Monday, March 16, 2009

Lent III - Canon Robin Ward

I want to talk this morning about a forgotten fault: the sin of Acedia. What is Acedia? The word itself is one of those odd theological words like propitiation and tutiorism which are actually quite useful but which can’t decide whether they are really Latin or really English, and so end up being neither. But it is one of the seven capital or deadly sins, like pride and lust and gluttony, and under its other name of sloth it is perhaps more familiar. Why not call it sloth then, and strike a blow for plain English? The reason is that sloth now means laziness, and Acedia is more particular and more dangerous than that: we call someone slothful who sits down with a can of lager watching the rugby when he knows he ought to be cutting the lawn or doing the shopping; that is certainly lazy, but it isn’t Acedia, which really means spiritual sloth. In the Middle Ages, everyone was taught about Acedia as one of the seven deadly sins, and examined about it at their Easter Confession: we know this because Chaucer has a whole chapter about it in The Parson’s Tale. His definition is very clear and very good:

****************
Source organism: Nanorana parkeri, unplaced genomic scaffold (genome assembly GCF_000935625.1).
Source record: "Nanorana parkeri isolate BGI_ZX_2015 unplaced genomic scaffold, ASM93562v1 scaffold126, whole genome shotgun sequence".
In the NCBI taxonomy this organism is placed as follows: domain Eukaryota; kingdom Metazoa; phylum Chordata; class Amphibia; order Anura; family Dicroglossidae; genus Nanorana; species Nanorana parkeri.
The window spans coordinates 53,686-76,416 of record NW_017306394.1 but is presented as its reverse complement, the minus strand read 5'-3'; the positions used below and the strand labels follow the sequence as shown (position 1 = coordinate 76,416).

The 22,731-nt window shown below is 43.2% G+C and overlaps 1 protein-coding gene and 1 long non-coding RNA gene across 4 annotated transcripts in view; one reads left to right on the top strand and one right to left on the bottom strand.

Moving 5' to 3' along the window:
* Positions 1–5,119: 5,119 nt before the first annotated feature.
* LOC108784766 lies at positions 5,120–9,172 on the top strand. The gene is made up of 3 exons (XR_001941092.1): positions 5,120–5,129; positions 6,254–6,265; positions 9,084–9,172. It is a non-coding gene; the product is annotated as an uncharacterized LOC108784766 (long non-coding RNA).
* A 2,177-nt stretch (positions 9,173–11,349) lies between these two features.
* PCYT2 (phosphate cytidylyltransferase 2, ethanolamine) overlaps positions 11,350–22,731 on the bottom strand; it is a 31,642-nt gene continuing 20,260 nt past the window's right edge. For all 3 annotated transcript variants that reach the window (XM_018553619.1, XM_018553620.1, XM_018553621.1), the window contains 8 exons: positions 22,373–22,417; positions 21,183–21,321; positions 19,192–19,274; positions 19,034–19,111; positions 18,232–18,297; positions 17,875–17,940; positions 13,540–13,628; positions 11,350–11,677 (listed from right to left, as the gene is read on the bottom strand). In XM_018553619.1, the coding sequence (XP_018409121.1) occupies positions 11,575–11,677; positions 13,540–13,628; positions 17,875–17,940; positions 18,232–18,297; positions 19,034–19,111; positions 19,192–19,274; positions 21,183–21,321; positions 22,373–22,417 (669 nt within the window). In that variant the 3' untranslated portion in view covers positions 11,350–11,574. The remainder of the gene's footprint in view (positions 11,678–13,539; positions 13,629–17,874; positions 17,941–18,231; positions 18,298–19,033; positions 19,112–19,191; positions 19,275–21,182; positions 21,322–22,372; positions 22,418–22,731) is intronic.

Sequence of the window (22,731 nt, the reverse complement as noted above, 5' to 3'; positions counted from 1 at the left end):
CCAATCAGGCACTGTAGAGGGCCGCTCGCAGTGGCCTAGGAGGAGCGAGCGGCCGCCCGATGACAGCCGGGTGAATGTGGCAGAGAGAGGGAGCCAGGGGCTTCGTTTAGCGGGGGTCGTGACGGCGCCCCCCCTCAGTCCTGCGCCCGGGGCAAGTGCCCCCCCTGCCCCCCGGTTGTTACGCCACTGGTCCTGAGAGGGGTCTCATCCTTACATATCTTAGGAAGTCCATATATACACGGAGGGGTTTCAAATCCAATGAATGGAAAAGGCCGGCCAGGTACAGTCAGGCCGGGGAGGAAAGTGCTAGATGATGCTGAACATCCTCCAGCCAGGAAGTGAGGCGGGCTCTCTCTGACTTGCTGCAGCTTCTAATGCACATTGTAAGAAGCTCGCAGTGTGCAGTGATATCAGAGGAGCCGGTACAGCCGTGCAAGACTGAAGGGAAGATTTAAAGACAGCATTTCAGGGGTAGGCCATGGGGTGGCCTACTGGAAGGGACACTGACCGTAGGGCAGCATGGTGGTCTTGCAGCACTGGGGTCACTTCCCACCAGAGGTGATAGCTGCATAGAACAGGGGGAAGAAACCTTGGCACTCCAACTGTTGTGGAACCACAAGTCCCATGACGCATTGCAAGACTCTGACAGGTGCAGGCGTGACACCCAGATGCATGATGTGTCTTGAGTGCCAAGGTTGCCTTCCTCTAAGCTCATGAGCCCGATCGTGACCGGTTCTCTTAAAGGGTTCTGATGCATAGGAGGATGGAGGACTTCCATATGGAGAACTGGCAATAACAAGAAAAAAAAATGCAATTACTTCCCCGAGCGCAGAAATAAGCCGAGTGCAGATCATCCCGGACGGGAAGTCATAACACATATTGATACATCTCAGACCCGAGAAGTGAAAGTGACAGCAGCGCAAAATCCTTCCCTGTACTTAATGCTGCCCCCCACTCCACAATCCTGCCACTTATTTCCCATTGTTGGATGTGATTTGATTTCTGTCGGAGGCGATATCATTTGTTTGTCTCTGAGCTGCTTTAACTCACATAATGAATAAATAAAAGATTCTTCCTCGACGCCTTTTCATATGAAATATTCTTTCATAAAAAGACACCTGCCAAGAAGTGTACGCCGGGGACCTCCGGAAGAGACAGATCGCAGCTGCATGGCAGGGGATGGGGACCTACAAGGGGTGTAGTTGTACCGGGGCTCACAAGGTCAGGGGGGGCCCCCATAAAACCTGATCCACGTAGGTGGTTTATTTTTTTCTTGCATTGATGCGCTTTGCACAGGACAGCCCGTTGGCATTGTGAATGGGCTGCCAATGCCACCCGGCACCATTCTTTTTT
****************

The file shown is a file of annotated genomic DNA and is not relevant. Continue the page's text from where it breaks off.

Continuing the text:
Envye and ire maken bitternesse in herte, which bitterness is mooder of Accidie… Thanne is Accidie the angwissh of troubled herte; and Seint Augustyn seith ‘it is anoy of goodnesse and Ioye of harm.’ (l.677)